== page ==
C-shaped canals

Regular readers of our column know how much emphasis we place on diagnosis. We also have tried to make you aware of the dramatic variation in root canal anatomy among different ethnic groups. One of the most challenging among these variations is the C-shaped canal.

by Dennis Brave, DDS
Kenneth Koch, DMD

Regular readers of our column know how much emphasis we place on diagnosis. We also have tried to make you aware of the dramatic variation in root canal anatomy among different ethnic groups. One of the most challenging among these variations is the C-shaped canal.

C-shaped canals are quite common, especially in Asian patients. The tooth most commonly involved is the mandibular second molar. Third molars also occasionally present as C-shaped canals. But before we describe the "C" in more depth, here is something we can almost guarantee. The first time you treat a C-shaped canal you will be convinced that you have perforated the tooth. Why? Let's take a look.

C-shaped canals are generally seen in mandibular second molars that appear to have a single, large root. In this type of configuration, the floor of the chamber is lower than normal. The access penetration is quite deep. You will also notice - if the tooth is vital - a large amount of bleeding. Wise dentists know to stop and take an X-ray when things are not going as expected. Place a file in the MB canal and then take an X-ray. The X-ray will show the file in the MB canal traversing obliquely across the tooth. It looks overwhelmingly like a perforation. It is not, and you can complete the case fairly easily - if you understand the anatomy.

C-shaped canals normally have three canals. The MB and distal canals are interconnected. This connection - or "fin"- holds tremendous amounts of tissue. The ML canal usually is separate. Therefore, we refer to this shape as a C-shaped canal. Sometimes, all three canals are connected in a "horseshoe" type ring. This is called a true C-shaped canal. A true C is less common than the regular C and often is seen in third molars.

You should instrument all canals individually. However, removing all the tissue from the fins is problematic. A good tip is to keep your chamber full of irrigation agent (bleach) and then place an ultrasonic tip into it. A troughing tip (such as a CT-4) or a spreader tip will do nicely. Two things will happen: cavitation and acoustic streaming. The result of this action will be a cleansing of the webs and fins between the canals. Another tip when working on a "C" is to use a small, gates-glidden bur to open up the channel that connects the MB with the distal. Be judicious; don't overdo it. However, slightly opening this channel will allow your irrigation to work more effectively in the fins.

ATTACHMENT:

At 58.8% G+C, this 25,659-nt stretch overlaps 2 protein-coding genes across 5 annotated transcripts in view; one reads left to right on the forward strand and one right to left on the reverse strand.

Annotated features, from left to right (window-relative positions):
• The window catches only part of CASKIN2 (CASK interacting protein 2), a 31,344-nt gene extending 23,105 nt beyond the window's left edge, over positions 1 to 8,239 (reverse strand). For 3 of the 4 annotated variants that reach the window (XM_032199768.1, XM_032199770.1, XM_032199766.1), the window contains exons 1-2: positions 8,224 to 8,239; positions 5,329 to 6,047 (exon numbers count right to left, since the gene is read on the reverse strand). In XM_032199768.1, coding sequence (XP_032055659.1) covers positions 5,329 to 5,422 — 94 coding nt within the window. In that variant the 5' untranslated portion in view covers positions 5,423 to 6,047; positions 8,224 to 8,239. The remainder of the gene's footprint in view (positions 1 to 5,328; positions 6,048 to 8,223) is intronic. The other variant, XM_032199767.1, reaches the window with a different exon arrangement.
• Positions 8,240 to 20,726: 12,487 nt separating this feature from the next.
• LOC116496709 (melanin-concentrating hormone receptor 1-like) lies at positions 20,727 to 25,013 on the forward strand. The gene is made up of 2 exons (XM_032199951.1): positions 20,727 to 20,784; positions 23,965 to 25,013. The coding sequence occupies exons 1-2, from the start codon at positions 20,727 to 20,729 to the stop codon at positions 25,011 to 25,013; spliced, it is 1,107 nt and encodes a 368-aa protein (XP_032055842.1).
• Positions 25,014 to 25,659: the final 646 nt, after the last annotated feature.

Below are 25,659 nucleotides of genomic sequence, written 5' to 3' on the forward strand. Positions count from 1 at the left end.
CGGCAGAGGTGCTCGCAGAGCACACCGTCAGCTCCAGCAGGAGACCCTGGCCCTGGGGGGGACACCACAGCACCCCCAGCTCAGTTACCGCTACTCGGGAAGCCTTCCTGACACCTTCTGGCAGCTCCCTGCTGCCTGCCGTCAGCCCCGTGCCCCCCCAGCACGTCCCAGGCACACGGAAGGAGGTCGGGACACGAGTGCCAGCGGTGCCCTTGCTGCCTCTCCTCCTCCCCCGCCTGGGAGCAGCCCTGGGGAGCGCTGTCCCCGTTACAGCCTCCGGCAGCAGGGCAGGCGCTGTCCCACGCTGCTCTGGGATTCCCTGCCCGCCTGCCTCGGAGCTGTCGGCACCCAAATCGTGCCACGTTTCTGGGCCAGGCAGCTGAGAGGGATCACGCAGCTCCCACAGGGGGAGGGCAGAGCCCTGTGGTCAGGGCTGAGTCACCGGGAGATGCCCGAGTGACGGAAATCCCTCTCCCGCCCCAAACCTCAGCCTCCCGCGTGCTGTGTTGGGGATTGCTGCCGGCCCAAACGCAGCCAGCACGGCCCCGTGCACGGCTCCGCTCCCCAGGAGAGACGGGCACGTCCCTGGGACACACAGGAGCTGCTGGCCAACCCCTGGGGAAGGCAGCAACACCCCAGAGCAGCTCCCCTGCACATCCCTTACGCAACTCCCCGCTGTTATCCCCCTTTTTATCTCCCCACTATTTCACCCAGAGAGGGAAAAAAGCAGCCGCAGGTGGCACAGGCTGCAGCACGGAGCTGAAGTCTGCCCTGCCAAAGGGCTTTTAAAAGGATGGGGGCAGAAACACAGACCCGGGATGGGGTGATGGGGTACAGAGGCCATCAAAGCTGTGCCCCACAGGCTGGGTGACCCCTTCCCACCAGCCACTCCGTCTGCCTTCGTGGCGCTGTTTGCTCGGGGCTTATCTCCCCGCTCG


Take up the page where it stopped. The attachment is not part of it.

In terms of obturation, C-shaped canals are fun to fill. Generally, the canals will end short of the apex by 2-3 mm and then branch out. If you have properly cleaned the root canal system, your obturation will fill not only the canals, but also the fins and branches. These teeth look very cool on X-rays. This is what gets endodontists excited!

Certainly, we feel the best way to fill C-shaped canals is with a thermoplastic technique. We like to fit main cones in each of the canals and then "burn and pack" halfway down the canals with a Touch 'n Heat. We then backfill the canals and fins with the Obtura gun. This technique not only gives apical control, but the backfill of heated gutta percha from the Obtura gun allows us to fill all of the webs and fins. Certainly, there are other obturation techniques. The continuous wave technique with the System B will work well, as will Thermafil. Be on the lookout for C-shaped canals and know how to treat them. You will be very pleased with the results.

Real World Endo tip

Sometimes you will find lower second molars that have only two canals. A good tip to remember when dealing with this type of configuration is that the mesial canal, in a two-canal molar, will be considerably larger than normal and will be easy to instrument. Secondly, you will notice the mesial canal is in the center of the root and is directly across from the distal canal. Follow the dentinal map to confirm, and, as usual, take an angled X-ray.

Dr. Dennis Brave is a diplomate of the American Board of Endodontics and was the senior managing partner of a group specialty practice for 27 years.

Dr. Kenneth Koch is the founder and past director of the new program in postdoctoral endodontics at the Harvard School of Dental Medicine. Drs. Koch and Brave together are Real World Endo, an endodontic education company. They can be reached at (866) RWE-ENDO, or visit their Web site at RealWorldEndo.com.

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